It's the cell-phone companies I'm worried about and who might want the information Carrier IQ can gather. Carrier IQ's just a software company as far as I know. Kind of like how you could install Cyrix keylogger software on somebody's computer without permission and have it send information back to you.
[citation][nom]bebangs[/nom]CarrierIQ use to be a sneaky, then it took an arrow to the knee. Stop right there criminal scum! pay the court a fine or serve your sentence, Your stolen goods are now forfeited.[/citation]
Of course the FBI are using it. It's a logging program they can use to compile evidence on a suspect and they didn't have to develop it, it's win win for them. The thing we have to worry about is how they decide who is a "suspect"
When your cell phone gets a call, it’s not like every tower on the network suddenly starts looking for your phone, only the towers with the best signal send the call. If for example you're in South Dakota when a call comes in, towers in California, Kentucky and Maine aren't suddenly looking for you, only the towers with the best signal quality send you the call; this is how carriers guarantee “quality of service” and why there are cell phone towers all over the place.
The "cell" in “cell phone” refers to the towers themselves, or more accurately the range of coverage for each tower. That is how the industry refers to them and in order to guarantee quality of service your provider needs to know what “cell” or “cells” your phone is closest to; so in that regard ALL CELL PHONES "smart" and "dumb" are tracked. Additionally all cell phones can be compromised allowing your devices microphone, camera, or GPS to be used by unauthorized persons without your knowledge. It has been proven that the contents of your entire phone including the text messages, emails, phone book, confidential log in information etc can be accessed with or without the phone being connected to any network, just like people used to steal phone numbers from highway overpasses when mobile phones first came out.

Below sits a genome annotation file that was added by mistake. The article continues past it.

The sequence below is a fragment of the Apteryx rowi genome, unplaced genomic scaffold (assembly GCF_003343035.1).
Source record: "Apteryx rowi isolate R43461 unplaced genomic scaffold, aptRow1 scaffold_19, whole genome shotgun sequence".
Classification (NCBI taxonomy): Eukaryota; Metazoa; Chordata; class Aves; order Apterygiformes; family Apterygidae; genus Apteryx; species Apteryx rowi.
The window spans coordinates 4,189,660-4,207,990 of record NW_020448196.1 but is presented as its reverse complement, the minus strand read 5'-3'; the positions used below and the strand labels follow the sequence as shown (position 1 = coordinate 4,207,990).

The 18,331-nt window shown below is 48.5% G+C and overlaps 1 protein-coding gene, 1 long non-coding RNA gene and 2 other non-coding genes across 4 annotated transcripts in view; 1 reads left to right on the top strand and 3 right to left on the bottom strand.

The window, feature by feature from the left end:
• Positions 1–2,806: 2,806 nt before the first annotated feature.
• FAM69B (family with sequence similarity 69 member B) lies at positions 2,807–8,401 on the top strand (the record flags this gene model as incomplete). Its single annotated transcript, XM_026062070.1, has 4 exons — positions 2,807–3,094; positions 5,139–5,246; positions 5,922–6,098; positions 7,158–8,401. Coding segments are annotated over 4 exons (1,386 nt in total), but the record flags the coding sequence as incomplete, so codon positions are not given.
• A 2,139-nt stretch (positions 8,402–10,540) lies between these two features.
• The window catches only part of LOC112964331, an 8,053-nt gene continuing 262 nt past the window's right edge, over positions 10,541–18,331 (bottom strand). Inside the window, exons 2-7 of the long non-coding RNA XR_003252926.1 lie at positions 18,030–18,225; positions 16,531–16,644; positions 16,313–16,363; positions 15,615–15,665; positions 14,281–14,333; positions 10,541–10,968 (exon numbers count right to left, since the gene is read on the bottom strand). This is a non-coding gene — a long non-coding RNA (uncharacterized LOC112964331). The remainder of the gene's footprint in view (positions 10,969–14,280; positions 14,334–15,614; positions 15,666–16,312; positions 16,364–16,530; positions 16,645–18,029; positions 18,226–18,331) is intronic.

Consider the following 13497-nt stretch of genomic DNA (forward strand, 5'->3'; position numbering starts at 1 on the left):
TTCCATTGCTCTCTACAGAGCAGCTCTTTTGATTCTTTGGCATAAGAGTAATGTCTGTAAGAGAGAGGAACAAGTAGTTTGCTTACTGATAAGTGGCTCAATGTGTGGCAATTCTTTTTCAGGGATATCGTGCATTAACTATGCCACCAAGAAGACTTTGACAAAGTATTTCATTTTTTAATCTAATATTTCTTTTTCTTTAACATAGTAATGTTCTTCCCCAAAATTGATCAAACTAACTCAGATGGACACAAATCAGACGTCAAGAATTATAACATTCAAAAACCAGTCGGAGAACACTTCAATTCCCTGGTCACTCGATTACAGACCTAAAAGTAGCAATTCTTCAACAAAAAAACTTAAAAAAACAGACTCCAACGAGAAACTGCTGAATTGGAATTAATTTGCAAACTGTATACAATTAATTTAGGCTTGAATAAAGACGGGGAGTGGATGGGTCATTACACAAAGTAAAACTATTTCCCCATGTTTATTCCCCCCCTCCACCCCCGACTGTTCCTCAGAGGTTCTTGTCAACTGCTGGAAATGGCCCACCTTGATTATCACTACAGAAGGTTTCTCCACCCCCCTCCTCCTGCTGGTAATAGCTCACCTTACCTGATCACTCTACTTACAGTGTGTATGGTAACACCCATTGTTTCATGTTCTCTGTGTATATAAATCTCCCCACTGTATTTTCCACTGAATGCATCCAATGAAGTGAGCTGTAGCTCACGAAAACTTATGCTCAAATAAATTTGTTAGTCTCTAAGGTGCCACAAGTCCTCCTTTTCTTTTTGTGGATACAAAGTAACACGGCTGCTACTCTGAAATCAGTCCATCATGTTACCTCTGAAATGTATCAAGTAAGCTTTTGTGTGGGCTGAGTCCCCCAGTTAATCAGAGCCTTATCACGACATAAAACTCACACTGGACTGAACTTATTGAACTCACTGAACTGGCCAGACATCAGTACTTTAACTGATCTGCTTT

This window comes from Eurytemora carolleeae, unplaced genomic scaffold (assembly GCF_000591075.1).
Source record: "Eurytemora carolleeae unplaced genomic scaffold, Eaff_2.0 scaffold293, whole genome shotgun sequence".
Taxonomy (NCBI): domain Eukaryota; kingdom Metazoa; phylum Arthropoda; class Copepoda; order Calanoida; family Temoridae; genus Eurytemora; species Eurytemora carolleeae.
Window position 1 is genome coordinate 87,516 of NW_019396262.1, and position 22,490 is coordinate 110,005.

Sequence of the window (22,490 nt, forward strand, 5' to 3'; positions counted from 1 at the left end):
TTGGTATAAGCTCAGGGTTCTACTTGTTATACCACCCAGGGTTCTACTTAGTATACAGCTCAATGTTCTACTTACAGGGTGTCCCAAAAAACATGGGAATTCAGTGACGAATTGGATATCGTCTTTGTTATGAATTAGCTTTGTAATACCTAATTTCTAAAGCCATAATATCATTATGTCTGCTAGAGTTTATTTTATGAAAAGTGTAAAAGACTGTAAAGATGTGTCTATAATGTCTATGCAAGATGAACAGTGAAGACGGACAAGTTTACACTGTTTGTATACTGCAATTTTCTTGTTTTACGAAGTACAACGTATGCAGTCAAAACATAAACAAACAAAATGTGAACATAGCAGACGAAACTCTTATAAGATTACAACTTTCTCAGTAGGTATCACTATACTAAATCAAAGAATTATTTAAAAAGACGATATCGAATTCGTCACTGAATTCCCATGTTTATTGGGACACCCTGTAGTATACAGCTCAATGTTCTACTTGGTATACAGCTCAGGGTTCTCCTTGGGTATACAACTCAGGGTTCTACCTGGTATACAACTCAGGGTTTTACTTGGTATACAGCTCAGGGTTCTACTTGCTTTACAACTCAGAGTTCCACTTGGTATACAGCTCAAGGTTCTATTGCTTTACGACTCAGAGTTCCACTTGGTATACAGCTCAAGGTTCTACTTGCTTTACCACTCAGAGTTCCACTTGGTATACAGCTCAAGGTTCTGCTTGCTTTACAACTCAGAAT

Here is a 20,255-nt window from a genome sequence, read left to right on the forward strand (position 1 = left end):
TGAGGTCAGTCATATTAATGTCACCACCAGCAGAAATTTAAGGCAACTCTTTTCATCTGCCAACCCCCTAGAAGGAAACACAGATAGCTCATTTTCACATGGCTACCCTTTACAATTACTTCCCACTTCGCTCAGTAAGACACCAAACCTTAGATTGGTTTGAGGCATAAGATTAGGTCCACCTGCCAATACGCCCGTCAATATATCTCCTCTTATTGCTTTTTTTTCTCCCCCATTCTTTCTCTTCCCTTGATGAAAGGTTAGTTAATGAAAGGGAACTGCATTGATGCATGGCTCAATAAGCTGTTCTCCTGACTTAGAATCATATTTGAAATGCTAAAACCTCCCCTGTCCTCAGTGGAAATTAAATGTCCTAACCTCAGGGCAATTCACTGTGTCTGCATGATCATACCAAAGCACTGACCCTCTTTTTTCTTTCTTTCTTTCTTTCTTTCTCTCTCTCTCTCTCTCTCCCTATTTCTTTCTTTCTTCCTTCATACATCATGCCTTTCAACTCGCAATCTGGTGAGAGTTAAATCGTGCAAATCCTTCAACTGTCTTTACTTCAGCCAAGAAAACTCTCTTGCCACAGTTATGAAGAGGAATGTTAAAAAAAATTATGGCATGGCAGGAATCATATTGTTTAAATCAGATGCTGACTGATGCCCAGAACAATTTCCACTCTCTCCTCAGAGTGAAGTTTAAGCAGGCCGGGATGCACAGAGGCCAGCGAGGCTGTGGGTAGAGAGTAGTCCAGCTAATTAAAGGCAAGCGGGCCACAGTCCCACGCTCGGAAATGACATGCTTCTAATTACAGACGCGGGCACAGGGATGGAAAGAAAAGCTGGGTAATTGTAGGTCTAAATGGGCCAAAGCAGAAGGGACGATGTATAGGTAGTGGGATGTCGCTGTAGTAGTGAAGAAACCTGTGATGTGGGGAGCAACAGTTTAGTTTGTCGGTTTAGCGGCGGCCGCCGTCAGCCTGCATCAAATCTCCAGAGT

We have spent YEARS researching the problem.
The problem is REAL and so is the SOLUTION: The Case For Privacy – Because there is a case for privacy.
The fact that it can be altered remotely makes it a big security risk. It may not be reading your messages and monitoring keystrokes now, but what if someone decided to enable that on a users phone.
PS carrier IQ is not needed to get network related information from customers. Connected devices automatically report the details of the connection in order to negotiate the bit rate.
Details on speed and saturation of the network is all generated ISP side and there is no need to get it from the phone.
The most carrier IQ can do is probably help find dead zones by recording everywhere you go VIA GPS then reporting back home with the locations where a signal was not available.
(but that same thing can be extrapolated with ISP side data by mapping out the average signal strength of users at certain towers and also use them to triangulate the general locations of the users with the weak signals.
Eg if users between towers 4, 5, and 6 are having a week/ unreliable signal (really poor SNR), then they can send someone to properly examine the area and find a location for an additional cell tower.